War of the Rebellion: Serial 099 Page 0983 Chapter LIX. CORRESPONDENCE, ETC. --CONFEDERATE.

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security, or to gratify his mean and selfish ambition. Such deserters deserve, and I trust will receive, the extreme penalty of the law. The general has been gratified to hear of the gallant conduct of your officers and men, and feels assured that under your lead they will never bring dishonor upon their flag. He relies upon your known courage and fidelity to maintain the integrity and discipline of your command. Whenever the public service will justify it he will, in justice to the true men of your command who stand by you and your faithful officers, use every effort to have them returned to their own State.

I am, colonel, very respectfully, yours, &c.,

LAMAR COBB,

Major and Assistant Adjutant-General.

[Memorandum.]

The governor of South Carolina (General Bonham) had ordered his South Carolina State troops back from Georgia, where they had been sent to assist in the defense of Savannah. General Hardee had complied with the order, so that the Georgia State troops, of which Colonel Cumming's command formed a part, thought it but just that they should not be sent across the Savannah River to assist in the defense of South Carolina soil. General Cobb, to whom they appealed, has given his views on that question.

HEADQUARTERS MILITARY DISTRICT OF FLORIDA,

Tallahassee, January 2, 1865.

General SAMUEL COOPER,

Adjutant and Inspector General, Richmond:

GENERAL: The possession of Savannah by the enemy separates our line of railroad in Florida from the other lines of the Confederacy. Besides the necessity of getting the supplies of sugar, molasses, pork, and beef out of the State, it may be desired hereafter to remove the iron now on these railroads for use in the central parts of the Confederacy. Of this iron there is over 25,000 tons in the State, besides about 18,000 tons on the Live Oak connection and the Savannah and Gulf road, west of the Altamaha River. The shortest and most obvious route for this is by Quincy to the Chattahoochee River, at Appalaga. This would require the construction of a road twenty-two miles in length, over good ground, with easy grade. This was the contemplated continuation of the road from Quincy, and has been surveyed and the levels run. There are nine miles of iron on the Jacksonville road taken up and now at Lake City, and eight miles of iron on the Florida Railroad, extending from Baldwin toward Fernandina. This would leave but five miles to be provided. This could be taken from the road extending from Tallahassee to Saint Mark's, or from the terminus of the Florida Railroad at Cedar Keys.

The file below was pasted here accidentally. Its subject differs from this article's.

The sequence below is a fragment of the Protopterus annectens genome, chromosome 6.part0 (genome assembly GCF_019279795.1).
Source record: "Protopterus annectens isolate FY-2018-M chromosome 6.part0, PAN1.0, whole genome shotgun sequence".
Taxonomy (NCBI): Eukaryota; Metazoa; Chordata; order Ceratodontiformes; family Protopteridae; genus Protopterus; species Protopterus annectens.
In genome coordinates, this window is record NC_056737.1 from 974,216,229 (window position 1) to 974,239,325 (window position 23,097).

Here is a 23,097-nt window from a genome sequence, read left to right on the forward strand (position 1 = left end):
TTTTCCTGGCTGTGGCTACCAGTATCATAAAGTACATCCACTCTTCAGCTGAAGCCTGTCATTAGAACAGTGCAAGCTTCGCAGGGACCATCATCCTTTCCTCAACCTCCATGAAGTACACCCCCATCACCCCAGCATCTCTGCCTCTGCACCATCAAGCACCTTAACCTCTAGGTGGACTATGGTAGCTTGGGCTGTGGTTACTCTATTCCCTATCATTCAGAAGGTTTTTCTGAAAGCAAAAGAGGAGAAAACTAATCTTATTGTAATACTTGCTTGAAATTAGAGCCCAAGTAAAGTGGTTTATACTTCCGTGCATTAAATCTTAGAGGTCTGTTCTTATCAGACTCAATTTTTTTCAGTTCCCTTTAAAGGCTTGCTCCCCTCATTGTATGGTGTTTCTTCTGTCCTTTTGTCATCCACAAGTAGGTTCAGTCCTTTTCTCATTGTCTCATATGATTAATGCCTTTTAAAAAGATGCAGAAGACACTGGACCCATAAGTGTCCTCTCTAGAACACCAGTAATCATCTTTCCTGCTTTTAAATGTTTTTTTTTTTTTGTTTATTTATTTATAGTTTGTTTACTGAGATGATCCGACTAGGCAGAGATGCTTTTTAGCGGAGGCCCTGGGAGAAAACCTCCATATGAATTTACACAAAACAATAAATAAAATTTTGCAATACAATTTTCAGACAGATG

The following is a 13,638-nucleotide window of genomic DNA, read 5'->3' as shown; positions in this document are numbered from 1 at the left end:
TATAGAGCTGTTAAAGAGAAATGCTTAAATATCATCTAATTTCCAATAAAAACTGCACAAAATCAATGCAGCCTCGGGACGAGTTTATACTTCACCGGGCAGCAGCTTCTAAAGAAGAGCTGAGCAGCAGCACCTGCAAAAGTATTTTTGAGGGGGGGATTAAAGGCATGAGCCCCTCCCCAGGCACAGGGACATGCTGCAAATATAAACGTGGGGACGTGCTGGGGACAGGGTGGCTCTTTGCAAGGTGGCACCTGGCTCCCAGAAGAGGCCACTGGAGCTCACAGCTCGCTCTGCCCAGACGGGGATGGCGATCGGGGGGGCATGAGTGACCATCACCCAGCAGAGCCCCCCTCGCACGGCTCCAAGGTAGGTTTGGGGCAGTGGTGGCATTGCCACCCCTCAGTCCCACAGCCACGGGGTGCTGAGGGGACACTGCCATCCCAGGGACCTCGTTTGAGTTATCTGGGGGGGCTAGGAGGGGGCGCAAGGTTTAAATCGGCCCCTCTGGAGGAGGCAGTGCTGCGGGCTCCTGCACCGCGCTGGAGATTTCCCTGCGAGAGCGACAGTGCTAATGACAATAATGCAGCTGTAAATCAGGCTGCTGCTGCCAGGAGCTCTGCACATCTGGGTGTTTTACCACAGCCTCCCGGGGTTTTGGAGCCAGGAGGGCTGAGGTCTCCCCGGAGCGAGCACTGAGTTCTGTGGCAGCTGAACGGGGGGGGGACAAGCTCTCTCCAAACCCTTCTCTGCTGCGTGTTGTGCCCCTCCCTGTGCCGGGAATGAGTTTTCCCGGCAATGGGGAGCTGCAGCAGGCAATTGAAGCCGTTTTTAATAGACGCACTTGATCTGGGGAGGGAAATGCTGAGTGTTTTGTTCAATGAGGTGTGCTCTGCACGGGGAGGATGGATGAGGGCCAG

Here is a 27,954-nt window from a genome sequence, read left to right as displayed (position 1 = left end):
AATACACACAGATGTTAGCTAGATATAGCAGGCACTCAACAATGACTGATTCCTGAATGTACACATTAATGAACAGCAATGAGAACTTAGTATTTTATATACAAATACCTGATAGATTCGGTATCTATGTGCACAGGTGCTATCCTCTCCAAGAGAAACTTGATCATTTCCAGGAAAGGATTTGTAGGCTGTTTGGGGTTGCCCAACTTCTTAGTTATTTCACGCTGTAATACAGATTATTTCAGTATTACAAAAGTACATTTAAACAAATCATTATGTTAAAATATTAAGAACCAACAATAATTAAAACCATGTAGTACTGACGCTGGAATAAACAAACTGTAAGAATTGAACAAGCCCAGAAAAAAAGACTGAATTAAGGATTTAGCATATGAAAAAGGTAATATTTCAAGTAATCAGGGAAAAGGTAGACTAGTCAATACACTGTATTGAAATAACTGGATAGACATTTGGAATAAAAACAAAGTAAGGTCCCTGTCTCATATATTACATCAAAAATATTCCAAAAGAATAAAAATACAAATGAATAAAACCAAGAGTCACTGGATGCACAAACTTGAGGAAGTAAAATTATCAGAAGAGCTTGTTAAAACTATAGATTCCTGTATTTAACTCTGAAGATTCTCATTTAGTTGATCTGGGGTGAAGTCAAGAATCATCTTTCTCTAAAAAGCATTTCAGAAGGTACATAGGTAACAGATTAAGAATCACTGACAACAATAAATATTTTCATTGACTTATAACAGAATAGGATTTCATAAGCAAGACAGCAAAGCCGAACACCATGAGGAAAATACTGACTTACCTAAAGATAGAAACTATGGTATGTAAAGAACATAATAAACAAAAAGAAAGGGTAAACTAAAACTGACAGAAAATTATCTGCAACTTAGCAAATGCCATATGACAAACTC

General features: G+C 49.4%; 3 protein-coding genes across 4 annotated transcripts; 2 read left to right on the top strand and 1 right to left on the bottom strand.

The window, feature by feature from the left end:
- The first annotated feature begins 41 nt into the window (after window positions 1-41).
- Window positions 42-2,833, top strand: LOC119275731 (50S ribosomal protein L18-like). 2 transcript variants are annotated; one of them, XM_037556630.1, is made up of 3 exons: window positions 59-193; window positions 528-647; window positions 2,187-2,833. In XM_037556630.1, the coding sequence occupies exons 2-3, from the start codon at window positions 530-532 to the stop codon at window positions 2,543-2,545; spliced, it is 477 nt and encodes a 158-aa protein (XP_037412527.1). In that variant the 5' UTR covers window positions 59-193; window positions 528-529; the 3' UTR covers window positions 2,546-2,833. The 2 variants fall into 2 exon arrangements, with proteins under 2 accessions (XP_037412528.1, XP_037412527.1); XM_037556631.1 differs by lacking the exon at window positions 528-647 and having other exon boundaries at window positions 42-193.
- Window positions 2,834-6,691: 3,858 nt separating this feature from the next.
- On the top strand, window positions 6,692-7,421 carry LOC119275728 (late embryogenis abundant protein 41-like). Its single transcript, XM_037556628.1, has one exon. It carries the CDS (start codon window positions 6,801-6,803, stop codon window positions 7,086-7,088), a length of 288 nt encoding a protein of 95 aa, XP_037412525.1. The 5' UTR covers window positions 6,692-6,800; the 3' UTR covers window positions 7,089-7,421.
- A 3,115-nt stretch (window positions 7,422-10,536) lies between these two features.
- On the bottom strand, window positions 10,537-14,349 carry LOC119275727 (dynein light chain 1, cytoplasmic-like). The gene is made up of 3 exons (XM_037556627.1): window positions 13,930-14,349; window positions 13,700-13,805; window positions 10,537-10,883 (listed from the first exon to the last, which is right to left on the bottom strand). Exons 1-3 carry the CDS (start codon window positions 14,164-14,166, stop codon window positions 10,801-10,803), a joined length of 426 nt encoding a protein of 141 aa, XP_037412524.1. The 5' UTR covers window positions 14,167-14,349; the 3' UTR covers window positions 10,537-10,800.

I forward these facts for the consideration of the War Department. If the objects should be considered sufficient to warrant the labor and expenditure, I will, as commander of the district, use my best energies to forward the work.

Mr. Howard, the Government attorney, is using all his energies to obtain a decision in the case of the Florida Railroad Company, which will probably terminate favorably to the Government.

I am, general, very respectfully, your obedient servant,

W. MILLER,

Brigadier-General, Commanding.